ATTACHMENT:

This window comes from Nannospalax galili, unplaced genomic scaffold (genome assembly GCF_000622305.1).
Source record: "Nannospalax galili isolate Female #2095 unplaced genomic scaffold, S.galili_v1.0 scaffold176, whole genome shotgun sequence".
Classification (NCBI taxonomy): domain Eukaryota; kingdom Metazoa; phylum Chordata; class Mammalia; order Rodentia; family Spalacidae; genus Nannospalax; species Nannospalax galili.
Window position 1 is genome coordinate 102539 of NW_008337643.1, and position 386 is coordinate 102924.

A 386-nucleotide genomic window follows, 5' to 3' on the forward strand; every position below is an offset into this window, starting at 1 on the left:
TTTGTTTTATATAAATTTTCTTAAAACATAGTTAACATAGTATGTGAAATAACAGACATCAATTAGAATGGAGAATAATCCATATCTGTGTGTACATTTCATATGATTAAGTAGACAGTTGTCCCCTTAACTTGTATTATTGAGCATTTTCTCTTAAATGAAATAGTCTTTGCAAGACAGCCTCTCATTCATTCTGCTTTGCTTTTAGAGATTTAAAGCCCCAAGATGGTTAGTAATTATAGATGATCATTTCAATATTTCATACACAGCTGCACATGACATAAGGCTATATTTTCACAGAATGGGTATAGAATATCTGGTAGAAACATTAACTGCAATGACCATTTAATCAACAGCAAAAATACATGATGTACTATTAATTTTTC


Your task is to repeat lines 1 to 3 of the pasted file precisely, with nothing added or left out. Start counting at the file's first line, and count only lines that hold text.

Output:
This window comes from Nannospalax galili, unplaced genomic scaffold (genome assembly GCF_000622305.1).
Source record: "Nannospalax galili isolate Female #2095 unplaced genomic scaffold, S.galili_v1.0 scaffold176, whole genome shotgun sequence".
Classification (NCBI taxonomy): domain Eukaryota; kingdom Metazoa; phylum Chordata; class Mammalia; order Rodentia; family Spalacidae; genus Nannospalax; species Nannospalax galili.